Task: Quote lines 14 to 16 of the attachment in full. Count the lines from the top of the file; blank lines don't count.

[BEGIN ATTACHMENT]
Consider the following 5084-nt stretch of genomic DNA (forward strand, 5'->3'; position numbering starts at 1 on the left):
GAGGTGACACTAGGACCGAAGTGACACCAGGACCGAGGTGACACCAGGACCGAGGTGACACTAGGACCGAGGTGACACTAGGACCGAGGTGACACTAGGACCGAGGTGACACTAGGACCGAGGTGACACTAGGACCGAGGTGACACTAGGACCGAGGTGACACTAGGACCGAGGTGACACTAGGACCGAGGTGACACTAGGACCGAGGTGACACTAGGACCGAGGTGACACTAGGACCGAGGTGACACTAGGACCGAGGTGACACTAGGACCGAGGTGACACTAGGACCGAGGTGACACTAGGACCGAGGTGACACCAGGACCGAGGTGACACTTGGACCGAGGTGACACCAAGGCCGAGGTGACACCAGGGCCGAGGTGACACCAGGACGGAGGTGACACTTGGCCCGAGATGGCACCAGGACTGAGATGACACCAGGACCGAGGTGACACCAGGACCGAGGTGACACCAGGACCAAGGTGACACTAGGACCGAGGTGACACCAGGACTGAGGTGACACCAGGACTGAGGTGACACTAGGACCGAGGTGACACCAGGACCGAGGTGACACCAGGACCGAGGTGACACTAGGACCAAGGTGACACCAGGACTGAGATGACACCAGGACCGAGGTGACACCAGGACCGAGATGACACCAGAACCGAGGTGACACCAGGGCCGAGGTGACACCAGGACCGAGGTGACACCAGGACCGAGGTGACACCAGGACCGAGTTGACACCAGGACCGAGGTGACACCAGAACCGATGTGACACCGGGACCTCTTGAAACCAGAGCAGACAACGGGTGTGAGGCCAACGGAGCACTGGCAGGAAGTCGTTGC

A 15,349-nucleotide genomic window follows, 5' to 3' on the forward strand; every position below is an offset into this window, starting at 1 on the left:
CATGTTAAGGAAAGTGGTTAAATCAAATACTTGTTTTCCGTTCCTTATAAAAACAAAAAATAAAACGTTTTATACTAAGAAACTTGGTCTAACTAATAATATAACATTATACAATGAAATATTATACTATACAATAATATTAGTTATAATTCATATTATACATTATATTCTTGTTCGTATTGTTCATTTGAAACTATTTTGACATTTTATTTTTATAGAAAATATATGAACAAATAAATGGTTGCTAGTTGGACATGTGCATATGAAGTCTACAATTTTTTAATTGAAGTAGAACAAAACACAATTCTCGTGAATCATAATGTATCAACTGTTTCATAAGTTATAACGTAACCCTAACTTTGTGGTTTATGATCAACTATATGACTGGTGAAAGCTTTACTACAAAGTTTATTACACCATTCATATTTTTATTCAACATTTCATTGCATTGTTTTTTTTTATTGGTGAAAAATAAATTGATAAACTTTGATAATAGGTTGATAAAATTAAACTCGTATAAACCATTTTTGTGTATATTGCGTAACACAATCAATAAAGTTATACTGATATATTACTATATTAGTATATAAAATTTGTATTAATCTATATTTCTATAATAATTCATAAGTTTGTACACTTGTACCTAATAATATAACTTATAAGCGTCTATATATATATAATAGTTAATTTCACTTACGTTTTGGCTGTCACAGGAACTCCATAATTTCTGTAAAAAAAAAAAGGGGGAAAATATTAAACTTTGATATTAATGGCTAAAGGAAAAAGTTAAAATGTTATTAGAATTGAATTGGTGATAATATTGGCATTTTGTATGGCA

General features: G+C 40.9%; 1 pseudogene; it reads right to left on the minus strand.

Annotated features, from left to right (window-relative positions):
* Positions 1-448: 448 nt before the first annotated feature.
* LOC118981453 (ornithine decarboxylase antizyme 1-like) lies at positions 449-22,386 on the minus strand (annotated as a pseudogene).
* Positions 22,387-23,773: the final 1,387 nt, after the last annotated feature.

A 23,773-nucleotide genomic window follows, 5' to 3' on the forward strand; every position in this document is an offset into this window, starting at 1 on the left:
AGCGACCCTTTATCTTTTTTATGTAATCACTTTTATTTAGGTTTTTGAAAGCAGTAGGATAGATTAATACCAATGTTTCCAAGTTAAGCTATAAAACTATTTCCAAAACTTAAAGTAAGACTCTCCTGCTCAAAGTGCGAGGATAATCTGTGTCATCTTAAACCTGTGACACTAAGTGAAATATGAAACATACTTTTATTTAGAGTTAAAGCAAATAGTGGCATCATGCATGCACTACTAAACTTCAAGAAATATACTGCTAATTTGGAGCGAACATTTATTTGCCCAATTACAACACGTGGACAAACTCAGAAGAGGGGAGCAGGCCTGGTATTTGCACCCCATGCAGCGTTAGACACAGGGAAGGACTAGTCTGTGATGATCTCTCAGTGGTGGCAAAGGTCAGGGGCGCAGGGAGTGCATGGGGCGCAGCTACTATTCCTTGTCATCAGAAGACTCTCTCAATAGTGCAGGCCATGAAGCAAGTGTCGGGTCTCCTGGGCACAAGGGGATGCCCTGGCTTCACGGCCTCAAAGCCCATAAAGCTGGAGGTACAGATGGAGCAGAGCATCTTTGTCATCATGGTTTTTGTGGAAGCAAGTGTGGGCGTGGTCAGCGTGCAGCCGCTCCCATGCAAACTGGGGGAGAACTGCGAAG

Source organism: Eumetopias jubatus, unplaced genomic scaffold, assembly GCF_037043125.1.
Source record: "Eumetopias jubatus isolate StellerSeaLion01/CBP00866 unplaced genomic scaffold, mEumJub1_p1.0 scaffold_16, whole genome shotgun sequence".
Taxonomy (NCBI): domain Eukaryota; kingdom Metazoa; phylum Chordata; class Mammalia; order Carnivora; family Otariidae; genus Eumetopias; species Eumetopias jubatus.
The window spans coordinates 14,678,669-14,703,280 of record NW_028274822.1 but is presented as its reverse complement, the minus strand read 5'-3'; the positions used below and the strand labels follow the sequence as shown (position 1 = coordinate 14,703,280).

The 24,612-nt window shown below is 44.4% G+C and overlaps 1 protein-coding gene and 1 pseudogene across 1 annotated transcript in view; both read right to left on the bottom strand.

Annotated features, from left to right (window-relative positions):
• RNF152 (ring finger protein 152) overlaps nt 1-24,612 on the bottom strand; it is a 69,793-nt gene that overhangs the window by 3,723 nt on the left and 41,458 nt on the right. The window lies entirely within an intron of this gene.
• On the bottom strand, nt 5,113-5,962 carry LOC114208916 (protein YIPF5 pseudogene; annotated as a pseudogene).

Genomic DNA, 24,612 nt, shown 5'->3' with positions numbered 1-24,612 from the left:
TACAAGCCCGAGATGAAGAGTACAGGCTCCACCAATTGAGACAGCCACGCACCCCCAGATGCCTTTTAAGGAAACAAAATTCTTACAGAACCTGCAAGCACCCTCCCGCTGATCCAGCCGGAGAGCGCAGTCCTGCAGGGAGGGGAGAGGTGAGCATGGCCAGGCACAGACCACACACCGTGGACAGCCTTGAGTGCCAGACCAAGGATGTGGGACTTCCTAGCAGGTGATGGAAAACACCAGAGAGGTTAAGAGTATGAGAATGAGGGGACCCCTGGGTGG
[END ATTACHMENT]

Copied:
Taxonomy (NCBI): domain Eukaryota; kingdom Metazoa; phylum Chordata; class Mammalia; order Carnivora; family Otariidae; genus Eumetopias; species Eumetopias jubatus.
The window spans coordinates 14,678,669-14,703,280 of record NW_028274822.1 but is presented as its reverse complement, the minus strand read 5'-3'; the positions used below and the strand labels follow the sequence as shown (position 1 = coordinate 14,703,280).

The 24,612-nt window shown below is 44.4% G+C and overlaps 1 protein-coding gene and 1 pseudogene across 1 annotated transcript in view; both read right to left on the bottom strand.